The radio is also a window to the culture and the music of the language you’re learning, and an endless source of free listening material for you to gorge on.
On the other hand, watching the news in Italian is a way of getting to know what’s happening in Italy and the world while you improve your listening comprehension skills by having direct contact with the language as it’s spoken “in the wild.”
The news will also help you boost your vocabulary on topics such as politics, business, economics, society and even weather. And if you’re watching a local station, you’ll also get to know about spectacles, festivals and local entertainment in general.
Learning Italian with the radio and the news is an easy and effective way of getting a taste of what real immersion feels like.
Italian audio courses
Italian audio courses are normally designed to improve your listening comprehension skills and hone your pronunciation.
There are audio courses available for every mastery level, from beginner to advanced, and many of them can be yours for free online.
Audio courses are a useful tool to learn Italian while driving to work or commuting. You can just press play on your device of choice and start improving your listening skills. Besides, they also include vocabulary and grammar tips that’ll only make your Italian get even better.
Even though the main way of using audio courses is by just listening, there are other things you can do to juice them up.
- Interact with the audio whenever it tells you to. Repeat what you hear, do the comprehension exercises, practice your new words. Listening and speaking are closely interrelated, so the best way to get better at both is to practice them at the same time.
- Listen to the same fragments twice. Your first listen can be passive, or you can just close your eyes (if you aren’t driving, of course!) and absorb what you hear. The second time around you can take notes, write down newly-learned words and create flashcards or sample sentences for them.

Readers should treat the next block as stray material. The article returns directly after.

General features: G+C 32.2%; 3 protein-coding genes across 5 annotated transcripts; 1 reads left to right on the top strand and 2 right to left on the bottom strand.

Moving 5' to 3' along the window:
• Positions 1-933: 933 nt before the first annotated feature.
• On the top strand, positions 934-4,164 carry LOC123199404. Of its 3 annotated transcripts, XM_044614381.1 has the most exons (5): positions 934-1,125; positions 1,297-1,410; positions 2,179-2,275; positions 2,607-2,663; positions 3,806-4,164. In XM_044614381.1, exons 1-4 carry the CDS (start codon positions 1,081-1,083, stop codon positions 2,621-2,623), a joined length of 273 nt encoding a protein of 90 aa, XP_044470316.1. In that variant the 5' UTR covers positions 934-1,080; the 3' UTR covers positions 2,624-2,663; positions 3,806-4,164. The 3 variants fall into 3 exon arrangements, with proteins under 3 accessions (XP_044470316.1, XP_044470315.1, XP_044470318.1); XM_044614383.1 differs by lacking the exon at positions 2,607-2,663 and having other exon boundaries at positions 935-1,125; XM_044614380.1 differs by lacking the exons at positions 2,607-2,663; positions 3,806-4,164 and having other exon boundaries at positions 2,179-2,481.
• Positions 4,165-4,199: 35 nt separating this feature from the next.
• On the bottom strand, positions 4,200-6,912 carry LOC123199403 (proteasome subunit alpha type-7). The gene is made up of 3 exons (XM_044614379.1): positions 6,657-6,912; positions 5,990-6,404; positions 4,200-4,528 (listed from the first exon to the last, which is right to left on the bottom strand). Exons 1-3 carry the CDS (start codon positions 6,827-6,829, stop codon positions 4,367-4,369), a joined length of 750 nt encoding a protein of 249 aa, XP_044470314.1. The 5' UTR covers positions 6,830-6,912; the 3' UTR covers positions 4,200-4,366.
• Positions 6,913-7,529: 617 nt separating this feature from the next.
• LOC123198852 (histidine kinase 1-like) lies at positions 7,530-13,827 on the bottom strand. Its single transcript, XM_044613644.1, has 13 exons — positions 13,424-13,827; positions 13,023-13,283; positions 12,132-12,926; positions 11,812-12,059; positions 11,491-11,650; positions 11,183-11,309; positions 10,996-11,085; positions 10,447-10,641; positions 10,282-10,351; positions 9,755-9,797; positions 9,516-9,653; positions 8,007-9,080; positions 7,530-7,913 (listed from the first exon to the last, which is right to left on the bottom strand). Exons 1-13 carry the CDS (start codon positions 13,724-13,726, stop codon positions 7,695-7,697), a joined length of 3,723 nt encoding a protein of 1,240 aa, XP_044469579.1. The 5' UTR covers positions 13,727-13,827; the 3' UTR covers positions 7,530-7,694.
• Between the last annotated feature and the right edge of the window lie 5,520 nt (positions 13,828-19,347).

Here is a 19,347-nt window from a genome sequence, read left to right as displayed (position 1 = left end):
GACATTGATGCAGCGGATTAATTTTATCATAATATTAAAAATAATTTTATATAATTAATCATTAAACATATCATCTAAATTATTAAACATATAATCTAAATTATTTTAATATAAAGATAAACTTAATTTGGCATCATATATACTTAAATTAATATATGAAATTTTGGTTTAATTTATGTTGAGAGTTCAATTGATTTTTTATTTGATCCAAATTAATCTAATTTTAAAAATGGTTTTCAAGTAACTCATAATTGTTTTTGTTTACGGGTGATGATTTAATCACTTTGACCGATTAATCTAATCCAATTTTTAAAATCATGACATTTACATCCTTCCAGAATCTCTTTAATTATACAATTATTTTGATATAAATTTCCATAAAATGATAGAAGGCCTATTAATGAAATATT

- Revisit past audio sessions to see how your listening comprehension has improved. If you feel there’s no difference, go back a couple of sessions and listen to them once again.
- Use audio courses while you sleep. It’s been scientifically proven that you can improve your language skills by listening to a foreign language while you sleep, so there’s no excuse not to practice your listening skills anymore!
Italian music and songs
Music isn’t just a nice melody hypnotizing our brains. It’s also words and a fun way of practicing listening comprehension.
Think about it: music will allow you to learn vocabulary from different parts of the Italian-speaking world. It’ll also teach you grammar and help you review topics such as the tenses or the plural, and it might even inspire you to write lyrics in Italian!
We love catchy songs when we’re little babies, and growing up, most of the programs we want to watch are those which include songs.
By listening to Italian music and songs now that you’re learning a new language, you’ll feel like a little kid again. Your Italian learning sessions will automatically become more enjoyable, and you’ll have the time of your life while improving your listening skills.
Use the following techniques when listening to Italian songs and let them boost your listening comprehension skills to new melodic heights:
- Choose the genres you enjoy. You’ll enjoy your music sessions much more if you enjoy the type of music you’re using.
- Print the lyrics or, better yet, write them down yourself. You’ll get a first gist of what they say, plus practice your Italian spelling along the way.
- Translate the lyrics. Translating and working with the lyrics before, during and after you listen to a song is very important because you need to know what they mean in order to really understand them while you listen.
- Memorize the lyrics. Memorize the lyrics by listening to the song repeated times. Pay special attention to pronunciation while doing this.
- Use different audio speeds. Find the song on YouTube and listen to it at different speeds until you can remember it without looking at the lyrics.
- Sing out loud. When you’re ready, become a singer for a few minutes and sing along. This will also help you improve your pronunciation.
Listening is one of the four major language skills (together with speaking, reading and writing), but it’s possibly the most important when it comes to getting our language knowledge to the next level.
We start learning our native language by listening to our family, and just as a baby gets their first and most important language lessons through their ears, we language learners can do the same.
With time, patience and a lot of practice, our listening skills will improve massively, bringing the other three major skills up with it.
Francisco J. Vare loves teaching and writing about grammar. He is a proud language nerd, and you will normally find him learning a new language, teaching students or just reading in a foreign language. He has been writing for FluentU for many years and is one of their staff writers.